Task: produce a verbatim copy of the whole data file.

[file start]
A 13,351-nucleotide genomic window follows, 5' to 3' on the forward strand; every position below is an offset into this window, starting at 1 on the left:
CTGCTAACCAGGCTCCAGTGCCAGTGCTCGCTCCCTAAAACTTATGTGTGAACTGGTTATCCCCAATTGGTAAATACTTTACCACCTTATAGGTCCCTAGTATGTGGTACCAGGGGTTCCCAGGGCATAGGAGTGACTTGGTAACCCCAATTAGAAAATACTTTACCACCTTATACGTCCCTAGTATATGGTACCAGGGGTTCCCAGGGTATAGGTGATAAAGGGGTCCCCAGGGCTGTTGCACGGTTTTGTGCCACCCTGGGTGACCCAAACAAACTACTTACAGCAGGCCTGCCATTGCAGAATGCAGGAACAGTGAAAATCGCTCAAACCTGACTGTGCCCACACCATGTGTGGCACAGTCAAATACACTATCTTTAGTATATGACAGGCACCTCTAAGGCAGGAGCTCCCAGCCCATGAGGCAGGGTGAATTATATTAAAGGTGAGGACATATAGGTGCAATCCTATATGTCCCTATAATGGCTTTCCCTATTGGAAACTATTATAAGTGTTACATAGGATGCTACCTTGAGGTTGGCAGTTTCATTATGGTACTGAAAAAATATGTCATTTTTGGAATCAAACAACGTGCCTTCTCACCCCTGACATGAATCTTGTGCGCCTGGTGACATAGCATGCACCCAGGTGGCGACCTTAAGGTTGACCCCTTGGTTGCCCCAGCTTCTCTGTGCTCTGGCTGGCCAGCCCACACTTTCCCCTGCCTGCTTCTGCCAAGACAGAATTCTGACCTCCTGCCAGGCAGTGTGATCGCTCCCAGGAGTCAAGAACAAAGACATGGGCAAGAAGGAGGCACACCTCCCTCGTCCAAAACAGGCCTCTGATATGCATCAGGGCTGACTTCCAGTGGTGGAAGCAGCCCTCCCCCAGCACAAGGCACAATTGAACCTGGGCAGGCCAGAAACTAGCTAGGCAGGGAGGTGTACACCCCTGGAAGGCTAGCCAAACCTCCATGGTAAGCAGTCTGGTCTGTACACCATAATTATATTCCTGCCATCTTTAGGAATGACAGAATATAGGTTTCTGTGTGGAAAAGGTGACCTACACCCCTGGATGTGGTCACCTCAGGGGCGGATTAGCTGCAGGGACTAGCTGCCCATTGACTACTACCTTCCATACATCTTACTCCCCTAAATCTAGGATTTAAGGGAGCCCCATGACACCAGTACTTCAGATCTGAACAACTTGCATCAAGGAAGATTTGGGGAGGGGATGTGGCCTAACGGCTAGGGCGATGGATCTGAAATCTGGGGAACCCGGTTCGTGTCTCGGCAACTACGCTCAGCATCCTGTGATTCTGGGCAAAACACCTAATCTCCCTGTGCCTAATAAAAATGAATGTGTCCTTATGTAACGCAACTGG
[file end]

A 13,351-nucleotide genomic window follows, 5' to 3' on the forward strand; every position below is an offset into this window, starting at 1 on the left:
CTGCTAACCAGGCTCCAGTGCCAGTGCTCGCTCCCTAAAACTTATGTGTGAACTGGTTATCCCCAATTGGTAAATACTTTACCACCTTATAGGTCCCTAGTATGTGGTACCAGGGGTTCCCAGGGCATAGGAGTGACTTGGTAACCCCAATTAGAAAATACTTTACCACCTTATACGTCCCTAGTATATGGTACCAGGGGTTCCCAGGGTATAGGTGATAAAGGGGTCCCCAGGGCTGTTGCACGGTTTTGTGCCACCCTGGGTGACCCAAACAAACTACTTACAGCAGGCCTGCCATTGCAGAATGCAGGAACAGTGAAAATCGCTCAAACCTGACTGTGCCCACACCATGTGTGGCACAGTCAAATACACTATCTTTAGTATATGACAGGCACCTCTAAGGCAGGAGCTCCCAGCCCATGAGGCAGGGTGAATTATATTAAAGGTGAGGACATATAGGTGCAATCCTATATGTCCCTATAATGGCTTTCCCTATTGGAAACTATTATAAGTGTTACATAGGATGCTACCTTGAGGTTGGCAGTTTCATTATGGTACTGAAAAAATATGTCATTTTTGGAATCAAACAACGTGCCTTCTCACCCCTGACATGAATCTTGTGCGCCTGGTGACATAGCATGCACCCAGGTGGCGACCTTAAGGTTGACCCCTTGGTTGCCCCAGCTTCTCTGTGCTCTGGCTGGCCAGCCCACACTTTCCCCTGCCTGCTTCTGCCAAGACAGAATTCTGACCTCCTGCCAGGCAGTGTGATCGCTCCCAGGAGTCAAGAACAAAGACATGGGCAAGAAGGAGGCACACCTCCCTCGTCCAAAACAGGCCTCTGATATGCATCAGGGCTGACTTCCAGTGGTGGAAGCAGCCCTCCCCCAGCACAAGGCACAATTGAACCTGGGCAGGCCAGAAACTAGCTAGGCAGGGAGGTGTACACCCCTGGAAGGCTAGCCAAACCTCCATGGTAAGCAGTCTGGTCTGTACACCATAATTATATTCCTGCCATCTTTAGGAATGACAGAATATAGGTTTCTGTGTGGAAAAGGTGACCTACACCCCTGGATGTGGTCACCTCAGGGGCGGATTAGCTGCAGGGACTAGCTGCCCATTGACTACTACCTTCCATACATCTTACTCCCCTAAATCTAGGATTTAAGGGAGCCCCATGACACCAGTACTTCAGATCTGAACAACTTGCATCAAGGAAGATTTGGGGAGGGGATGTGGCCTAACGGCTAGGGCGATGGATCTGAAATCTGGGGAACCCGGTTCGTGTCTCGGCAACTACGCTCAGCATCCTGTGATTCTGGGCAAAACACCTAATCTCCCTGTGCCTAATAAAAATGAATGTGTCCTTATGTAACGCAACTGG